Mr Morrison (pictured during Thursday’s press conference) said Australia could not be complacent about easing coronavirus restrictions if the country did not want to be in the same situation as New York or London
SOCIAL DISTANCING LAWS EXPLAINED STATE-BY-STATE: HOW TO AVOID GETTING CAUGHT OUT
Gatherings are restricted to two people, with residents only allowed out of their homes for a few essential reasons.
This includes buying food or essential goods, getting a medical treatment or engaging in physical exercise.
You can also visit a terminally ill relative or attend a funeral.
Students are also allowed to attend childcare, school, college or university.
From April 3, the state’s borders will be closed to everyone except residents and essential workers.
New South Wales
NSW officials are also enforcing the two-person limit, with residents legally obliged to stay at home unless they have a ‘reasonable excuse’.
This includes travelling to work or school, buying food or other essentials, exercise and medical reasons.
It is left up to police officers to decide who will get the fines, with the maximum being an $11,000 fine or six months in prison.
The state has also brought in the two-person limit inside and outside the home – not counting pre-exisitng members of the household.
Its chief medical officer Dr Brett Sutton confirmed an exception would made for people visiting their boyfriend or girlfriend if they lived separately.
Otherwise, people are allowed to leave the house for one of five reasons – shopping for food, work and education, care reasons, exercise or other extenuating circumstances.
Australian Capital Territory
The ACT is also enforcing the two-person limit, but people are allowed up to two guests inside their homes – only if there is at least four square metres per person.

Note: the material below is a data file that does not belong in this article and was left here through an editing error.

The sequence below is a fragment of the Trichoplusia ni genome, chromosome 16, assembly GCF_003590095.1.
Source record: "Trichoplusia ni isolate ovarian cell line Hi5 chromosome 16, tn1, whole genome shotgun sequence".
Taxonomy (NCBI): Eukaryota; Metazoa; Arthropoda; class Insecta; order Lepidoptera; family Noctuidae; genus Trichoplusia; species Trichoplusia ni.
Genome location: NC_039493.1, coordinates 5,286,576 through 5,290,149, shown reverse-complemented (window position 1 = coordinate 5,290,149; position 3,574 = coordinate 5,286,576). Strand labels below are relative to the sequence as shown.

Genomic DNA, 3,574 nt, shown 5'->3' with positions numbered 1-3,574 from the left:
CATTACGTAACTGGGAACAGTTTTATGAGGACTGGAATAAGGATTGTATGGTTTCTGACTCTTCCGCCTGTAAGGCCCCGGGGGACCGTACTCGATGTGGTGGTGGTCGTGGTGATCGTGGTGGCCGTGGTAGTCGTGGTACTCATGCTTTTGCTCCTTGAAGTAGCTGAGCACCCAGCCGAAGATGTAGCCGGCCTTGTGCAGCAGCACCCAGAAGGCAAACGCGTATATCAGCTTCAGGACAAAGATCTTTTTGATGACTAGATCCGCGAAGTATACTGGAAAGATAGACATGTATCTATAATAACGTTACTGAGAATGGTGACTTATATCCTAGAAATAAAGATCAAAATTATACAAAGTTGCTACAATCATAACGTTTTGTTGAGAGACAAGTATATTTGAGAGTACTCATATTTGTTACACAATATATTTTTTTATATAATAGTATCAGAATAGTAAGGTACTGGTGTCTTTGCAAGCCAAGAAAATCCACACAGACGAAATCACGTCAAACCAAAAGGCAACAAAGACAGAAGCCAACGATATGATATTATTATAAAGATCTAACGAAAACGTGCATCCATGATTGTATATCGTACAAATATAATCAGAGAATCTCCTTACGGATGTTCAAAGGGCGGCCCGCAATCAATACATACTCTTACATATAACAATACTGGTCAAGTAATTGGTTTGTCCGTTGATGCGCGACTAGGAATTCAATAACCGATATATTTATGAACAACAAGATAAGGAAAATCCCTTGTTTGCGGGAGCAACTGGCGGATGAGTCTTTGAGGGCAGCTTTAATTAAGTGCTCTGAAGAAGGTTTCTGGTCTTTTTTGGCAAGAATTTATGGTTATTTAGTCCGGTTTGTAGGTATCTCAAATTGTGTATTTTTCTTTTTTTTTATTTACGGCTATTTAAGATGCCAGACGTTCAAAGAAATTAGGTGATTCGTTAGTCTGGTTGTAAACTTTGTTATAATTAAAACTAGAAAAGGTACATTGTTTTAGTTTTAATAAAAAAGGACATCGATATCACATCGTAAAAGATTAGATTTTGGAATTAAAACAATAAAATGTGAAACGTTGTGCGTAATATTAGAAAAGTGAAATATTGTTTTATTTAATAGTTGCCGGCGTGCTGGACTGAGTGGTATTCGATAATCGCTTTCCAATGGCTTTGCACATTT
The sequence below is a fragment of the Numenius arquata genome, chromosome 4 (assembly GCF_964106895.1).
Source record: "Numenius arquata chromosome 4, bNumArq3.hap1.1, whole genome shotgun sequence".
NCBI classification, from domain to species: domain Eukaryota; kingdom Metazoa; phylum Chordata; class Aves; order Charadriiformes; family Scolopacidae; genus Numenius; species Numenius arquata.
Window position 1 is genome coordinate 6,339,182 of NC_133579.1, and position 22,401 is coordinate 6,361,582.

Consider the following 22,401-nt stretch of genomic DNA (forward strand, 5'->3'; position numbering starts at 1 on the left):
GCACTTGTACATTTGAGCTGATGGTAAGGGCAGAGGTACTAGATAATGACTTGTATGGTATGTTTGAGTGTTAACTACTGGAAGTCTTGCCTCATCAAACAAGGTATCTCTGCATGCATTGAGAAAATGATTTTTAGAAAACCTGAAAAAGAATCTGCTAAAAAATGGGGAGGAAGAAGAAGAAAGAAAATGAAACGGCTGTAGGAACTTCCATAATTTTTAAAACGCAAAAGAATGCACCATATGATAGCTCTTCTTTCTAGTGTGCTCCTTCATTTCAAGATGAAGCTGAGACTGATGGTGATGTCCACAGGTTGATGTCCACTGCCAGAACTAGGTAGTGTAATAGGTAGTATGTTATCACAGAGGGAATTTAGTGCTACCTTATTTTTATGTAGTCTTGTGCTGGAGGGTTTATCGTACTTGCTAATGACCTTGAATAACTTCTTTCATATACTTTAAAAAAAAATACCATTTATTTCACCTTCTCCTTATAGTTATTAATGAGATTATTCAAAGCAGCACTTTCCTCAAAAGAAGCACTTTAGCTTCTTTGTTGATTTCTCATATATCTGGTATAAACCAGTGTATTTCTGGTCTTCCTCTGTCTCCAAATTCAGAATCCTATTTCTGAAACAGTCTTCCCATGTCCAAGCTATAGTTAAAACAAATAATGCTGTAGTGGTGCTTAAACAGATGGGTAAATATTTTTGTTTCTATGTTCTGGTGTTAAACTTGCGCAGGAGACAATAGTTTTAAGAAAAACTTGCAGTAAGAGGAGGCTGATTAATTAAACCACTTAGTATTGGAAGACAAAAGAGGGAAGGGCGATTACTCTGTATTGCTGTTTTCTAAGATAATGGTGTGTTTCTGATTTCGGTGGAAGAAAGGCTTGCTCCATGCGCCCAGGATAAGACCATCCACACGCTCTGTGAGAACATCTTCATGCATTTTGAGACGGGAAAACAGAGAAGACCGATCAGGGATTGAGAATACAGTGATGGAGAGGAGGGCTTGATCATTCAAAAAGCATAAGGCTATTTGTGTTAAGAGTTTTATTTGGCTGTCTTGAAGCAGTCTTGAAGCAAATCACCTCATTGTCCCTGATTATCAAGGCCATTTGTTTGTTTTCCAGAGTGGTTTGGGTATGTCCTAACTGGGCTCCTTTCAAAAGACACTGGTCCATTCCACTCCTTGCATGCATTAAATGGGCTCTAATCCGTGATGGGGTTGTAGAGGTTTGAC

It also only allows people to leave home for essential reasons, including shopping for essentials, medical reasons, exercise, work or study.
Offenders are being issue with warnings, but may get a fine if they are found to be breaking the rules again.
As well as closing its borders to non-residents, WA has also introduced fines for people who cross out of their region.
Nine regions have been carved up, and people cannot move between them for anything but an essential reason.
This includes going to work, medical appointments, school or other types of education.
Drivers are also allowed to transport freight, and people can go to a shop outside of their area if the essentials are not available closer to home.
In NT, police are still enforcing a 10-person limit rather than just two people.
But chief minister Michael Gunner warned it may take further action if people don’t stick to the rules.
All non-essential arrivals in the state must self-quarantine for 14 days, and people are not allowed to visit remote communities.
Tasmania also has brought into law the two-person limit, with residents only allowed to leave home for essential reasons.
This includes shopping, exercising, and going to healthcare apppointments.
Going to a vet is also allowed, as is going to school or caring for another person.
Arrivals must self-isolate for 14 days.
SA has also stuck to the 10-person limit, with $1,000 on-the-spot fines for people who have a larger group.
Again, all arrivals into the state must self-isolate for 14 days.